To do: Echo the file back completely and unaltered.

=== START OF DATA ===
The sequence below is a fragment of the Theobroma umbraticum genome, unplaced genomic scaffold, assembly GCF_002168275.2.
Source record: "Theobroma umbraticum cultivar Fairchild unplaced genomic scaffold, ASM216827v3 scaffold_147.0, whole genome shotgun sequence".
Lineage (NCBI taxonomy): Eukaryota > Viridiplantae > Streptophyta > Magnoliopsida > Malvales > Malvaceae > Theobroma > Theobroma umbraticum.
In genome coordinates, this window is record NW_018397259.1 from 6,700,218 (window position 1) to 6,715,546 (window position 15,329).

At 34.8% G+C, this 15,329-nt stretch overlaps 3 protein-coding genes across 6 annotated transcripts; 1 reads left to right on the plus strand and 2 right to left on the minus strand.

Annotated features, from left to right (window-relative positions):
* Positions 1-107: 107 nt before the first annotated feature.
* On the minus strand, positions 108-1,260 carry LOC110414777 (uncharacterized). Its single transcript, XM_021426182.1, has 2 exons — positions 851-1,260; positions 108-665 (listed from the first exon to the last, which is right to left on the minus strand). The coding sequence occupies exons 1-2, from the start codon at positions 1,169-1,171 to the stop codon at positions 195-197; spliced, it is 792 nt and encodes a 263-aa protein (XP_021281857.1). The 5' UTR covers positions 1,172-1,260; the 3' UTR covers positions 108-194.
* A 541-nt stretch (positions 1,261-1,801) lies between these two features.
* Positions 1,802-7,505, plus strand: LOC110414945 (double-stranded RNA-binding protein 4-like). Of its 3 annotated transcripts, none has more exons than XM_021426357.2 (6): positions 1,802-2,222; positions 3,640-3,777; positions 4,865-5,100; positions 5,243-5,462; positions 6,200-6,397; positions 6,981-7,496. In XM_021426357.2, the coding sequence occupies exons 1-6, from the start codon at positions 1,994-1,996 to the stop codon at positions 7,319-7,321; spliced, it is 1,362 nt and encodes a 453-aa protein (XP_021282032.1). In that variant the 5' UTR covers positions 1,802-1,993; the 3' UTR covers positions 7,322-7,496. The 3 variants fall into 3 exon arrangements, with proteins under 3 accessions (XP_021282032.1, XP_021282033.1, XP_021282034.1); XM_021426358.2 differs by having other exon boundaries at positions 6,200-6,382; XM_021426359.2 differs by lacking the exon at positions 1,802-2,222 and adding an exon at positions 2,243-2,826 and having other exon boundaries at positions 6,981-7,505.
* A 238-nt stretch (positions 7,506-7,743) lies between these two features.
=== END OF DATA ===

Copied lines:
The sequence below is a fragment of the Theobroma umbraticum genome, unplaced genomic scaffold, assembly GCF_002168275.2.
Source record: "Theobroma umbraticum cultivar Fairchild unplaced genomic scaffold, ASM216827v3 scaffold_147.0, whole genome shotgun sequence".
Lineage (NCBI taxonomy): Eukaryota > Viridiplantae > Streptophyta > Magnoliopsida > Malvales > Malvaceae > Theobroma > Theobroma umbraticum.
In genome coordinates, this window is record NW_018397259.1 from 6,700,218 (window position 1) to 6,715,546 (window position 15,329).

At 34.8% G+C, this 15,329-nt stretch overlaps 3 protein-coding genes across 6 annotated transcripts; 1 reads left to right on the plus strand and 2 right to left on the minus strand.

Annotated features, from left to right (window-relative positions):
* Positions 1-107: 107 nt before the first annotated feature.
* On the minus strand, positions 108-1,260 carry LOC110414777 (uncharacterized). Its single transcript, XM_021426182.1, has 2 exons — positions 851-1,260; positions 108-665 (listed from the first exon to the last, which is right to left on the minus strand). The coding sequence occupies exons 1-2, from the start codon at positions 1,169-1,171 to the stop codon at positions 195-197; spliced, it is 792 nt and encodes a 263-aa protein (XP_021281857.1). The 5' UTR covers positions 1,172-1,260; the 3' UTR covers positions 108-194.
* A 541-nt stretch (positions 1,261-1,801) lies between these two features.
* Positions 1,802-7,505, plus strand: LOC110414945 (double-stranded RNA-binding protein 4-like). Of its 3 annotated transcripts, none has more exons than XM_021426357.2 (6): positions 1,802-2,222; positions 3,640-3,777; positions 4,865-5,100; positions 5,243-5,462; positions 6,200-6,397; positions 6,981-7,496. In XM_021426357.2, the coding sequence occupies exons 1-6, from the start codon at positions 1,994-1,996 to the stop codon at positions 7,319-7,321; spliced, it is 1,362 nt and encodes a 453-aa protein (XP_021282032.1). In that variant the 5' UTR covers positions 1,802-1,993; the 3' UTR covers positions 7,322-7,496. The 3 variants fall into 3 exon arrangements, with proteins under 3 accessions (XP_021282032.1, XP_021282033.1, XP_021282034.1); XM_021426358.2 differs by having other exon boundaries at positions 6,200-6,382; XM_021426359.2 differs by lacking the exon at positions 1,802-2,222 and adding an exon at positions 2,243-2,826 and having other exon boundaries at positions 6,981-7,505.
* A 238-nt stretch (positions 7,506-7,743) lies between these two features.